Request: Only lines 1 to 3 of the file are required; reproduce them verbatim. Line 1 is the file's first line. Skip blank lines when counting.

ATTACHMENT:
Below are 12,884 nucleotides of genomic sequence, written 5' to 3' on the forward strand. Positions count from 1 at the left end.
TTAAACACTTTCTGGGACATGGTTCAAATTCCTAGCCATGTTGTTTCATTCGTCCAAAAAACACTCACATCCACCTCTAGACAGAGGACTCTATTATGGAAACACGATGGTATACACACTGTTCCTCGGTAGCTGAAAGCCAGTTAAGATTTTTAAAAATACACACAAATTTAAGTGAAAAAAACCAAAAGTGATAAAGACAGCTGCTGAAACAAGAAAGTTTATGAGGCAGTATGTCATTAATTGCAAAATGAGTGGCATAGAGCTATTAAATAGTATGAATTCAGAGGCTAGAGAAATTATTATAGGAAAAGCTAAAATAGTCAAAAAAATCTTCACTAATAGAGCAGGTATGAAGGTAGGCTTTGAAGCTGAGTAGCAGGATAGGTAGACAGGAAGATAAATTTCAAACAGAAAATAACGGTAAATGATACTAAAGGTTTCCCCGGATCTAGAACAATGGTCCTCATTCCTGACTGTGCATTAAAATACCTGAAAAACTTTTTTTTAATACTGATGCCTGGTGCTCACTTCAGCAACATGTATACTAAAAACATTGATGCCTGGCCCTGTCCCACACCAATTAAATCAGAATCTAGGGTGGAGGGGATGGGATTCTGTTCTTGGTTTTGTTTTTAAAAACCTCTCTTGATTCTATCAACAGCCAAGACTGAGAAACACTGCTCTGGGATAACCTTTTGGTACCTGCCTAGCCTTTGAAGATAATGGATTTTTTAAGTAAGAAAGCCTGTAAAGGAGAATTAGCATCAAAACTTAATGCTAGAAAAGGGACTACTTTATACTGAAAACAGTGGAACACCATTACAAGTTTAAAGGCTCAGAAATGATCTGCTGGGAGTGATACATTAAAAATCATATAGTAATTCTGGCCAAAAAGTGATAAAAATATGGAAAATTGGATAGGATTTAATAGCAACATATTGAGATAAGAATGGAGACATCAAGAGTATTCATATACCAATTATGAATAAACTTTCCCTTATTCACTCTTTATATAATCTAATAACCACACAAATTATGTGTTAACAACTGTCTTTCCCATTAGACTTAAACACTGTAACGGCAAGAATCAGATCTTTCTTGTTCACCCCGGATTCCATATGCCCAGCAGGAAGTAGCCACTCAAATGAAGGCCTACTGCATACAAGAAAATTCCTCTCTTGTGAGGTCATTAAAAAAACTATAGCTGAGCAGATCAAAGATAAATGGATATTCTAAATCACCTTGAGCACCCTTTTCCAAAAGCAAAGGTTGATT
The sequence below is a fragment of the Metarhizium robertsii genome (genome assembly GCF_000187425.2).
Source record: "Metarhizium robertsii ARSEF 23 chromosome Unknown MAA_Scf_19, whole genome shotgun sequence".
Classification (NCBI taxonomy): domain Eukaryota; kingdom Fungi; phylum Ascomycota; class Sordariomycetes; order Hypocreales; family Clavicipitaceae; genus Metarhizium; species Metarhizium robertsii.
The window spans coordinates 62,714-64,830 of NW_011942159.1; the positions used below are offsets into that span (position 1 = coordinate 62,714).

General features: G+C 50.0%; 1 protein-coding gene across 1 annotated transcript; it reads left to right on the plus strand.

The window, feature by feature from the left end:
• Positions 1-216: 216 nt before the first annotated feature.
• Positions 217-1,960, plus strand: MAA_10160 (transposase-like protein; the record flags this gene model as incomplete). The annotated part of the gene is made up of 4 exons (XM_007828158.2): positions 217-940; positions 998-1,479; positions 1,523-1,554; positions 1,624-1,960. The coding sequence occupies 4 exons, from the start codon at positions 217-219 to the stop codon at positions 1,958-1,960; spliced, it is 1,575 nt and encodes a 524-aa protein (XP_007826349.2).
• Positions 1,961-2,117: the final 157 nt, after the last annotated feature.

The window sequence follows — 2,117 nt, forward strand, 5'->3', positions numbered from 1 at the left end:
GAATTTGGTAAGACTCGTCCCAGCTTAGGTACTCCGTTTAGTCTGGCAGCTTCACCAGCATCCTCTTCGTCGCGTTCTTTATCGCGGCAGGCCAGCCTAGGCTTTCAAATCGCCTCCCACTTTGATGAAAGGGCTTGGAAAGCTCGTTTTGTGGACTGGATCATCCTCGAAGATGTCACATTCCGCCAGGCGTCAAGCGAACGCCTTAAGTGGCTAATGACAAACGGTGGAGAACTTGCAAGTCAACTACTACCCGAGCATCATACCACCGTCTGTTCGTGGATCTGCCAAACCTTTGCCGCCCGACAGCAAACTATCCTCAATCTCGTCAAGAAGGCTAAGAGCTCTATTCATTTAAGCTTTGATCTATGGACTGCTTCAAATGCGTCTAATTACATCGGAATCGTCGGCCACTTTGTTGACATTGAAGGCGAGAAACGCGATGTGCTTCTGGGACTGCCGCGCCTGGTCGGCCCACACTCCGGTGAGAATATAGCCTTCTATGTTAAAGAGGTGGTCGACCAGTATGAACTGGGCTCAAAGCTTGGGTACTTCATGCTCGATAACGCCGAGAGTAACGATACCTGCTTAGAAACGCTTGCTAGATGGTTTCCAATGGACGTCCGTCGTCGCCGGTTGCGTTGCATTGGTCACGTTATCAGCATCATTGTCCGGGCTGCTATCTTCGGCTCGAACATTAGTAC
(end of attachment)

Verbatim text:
Below are 12,884 nucleotides of genomic sequence, written 5' to 3' on the forward strand. Positions count from 1 at the left end.
TTAAACACTTTCTGGGACATGGTTCAAATTCCTAGCCATGTTGTTTCATTCGTCCAAAAAACACTCACATCCACCTCTAGACAGAGGACTCTATTATGGAAACACGATGGTATACACACTGTTCCTCGGTAGCTGAAAGCCAGTTAAGATTTTTAAAAATACACACAAATTTAAGTGAAAAAAACCAAAAGTGATAAAGACAGCTGCTGAAACAAGAAAGTTTATGAGGCAGTATGTCATTAATTGCAAAATGAGTGGCATAGAGCTATTAAATAGTATGAATTCAGAGGCTAGAGAAATTATTATAGGAAAAGCTAAAATAGTCAAAAAAATCTTCACTAATAGAGCAGGTATGAAGGTAGGCTTTGAAGCTGAGTAGCAGGATAGGTAGACAGGAAGATAAATTTCAAACAGAAAATAACGGTAAATGATACTAAAGGTTTCCCCGGATCTAGAACAATGGTCCTCATTCCTGACTGTGCATTAAAATACCTGAAAAACTTTTTTTTAATACTGATGCCTGGTGCTCACTTCAGCAACATGTATACTAAAAACATTGATGCCTGGCCCTGTCCCACACCAATTAAATCAGAATCTAGGGTGGAGGGGATGGGATTCTGTTCTTGGTTTTGTTTTTAAAAACCTCTCTTGATTCTATCAACAGCCAAGACTGAGAAACACTGCTCTGGGATAACCTTTTGGTACCTGCCTAGCCTTTGAAGATAATGGATTTTTTAAGTAAGAAAGCCTGTAAAGGAGAATTAGCATCAAAACTTAATGCTAGAAAAGGGACTACTTTATACTGAAAACAGTGGAACACCATTACAAGTTTAAAGGCTCAGAAATGATCTGCTGGGAGTGATACATTAAAAATCATATAGTAATTCTGGCCAAAAAGTGATAAAAATATGGAAAATTGGATAGGATTTAATAGCAACATATTGAGATAAGAATGGAGACATCAAGAGTATTCATATACCAATTATGAATAAACTTTCCCTTATTCACTCTTTATATAATCTAATAACCACACAAATTATGTGTTAACAACTGTCTTTCCCATTAGACTTAAACACTGTAACGGCAAGAATCAGATCTTTCTTGTTCACCCCGGATTCCATATGCCCAGCAGGAAGTAGCCACTCAAATGAAGGCCTACTGCATACAAGAAAATTCCTCTCTTGTGAGGTCATTAAAAAAACTATAGCTGAGCAGATCAAAGATAAATGGATATTCTAAATCACCTTGAGCACCCTTTTCCAAAAGCAAAGGTTGATT
The sequence below is a fragment of the Metarhizium robertsii genome (genome assembly GCF_000187425.2).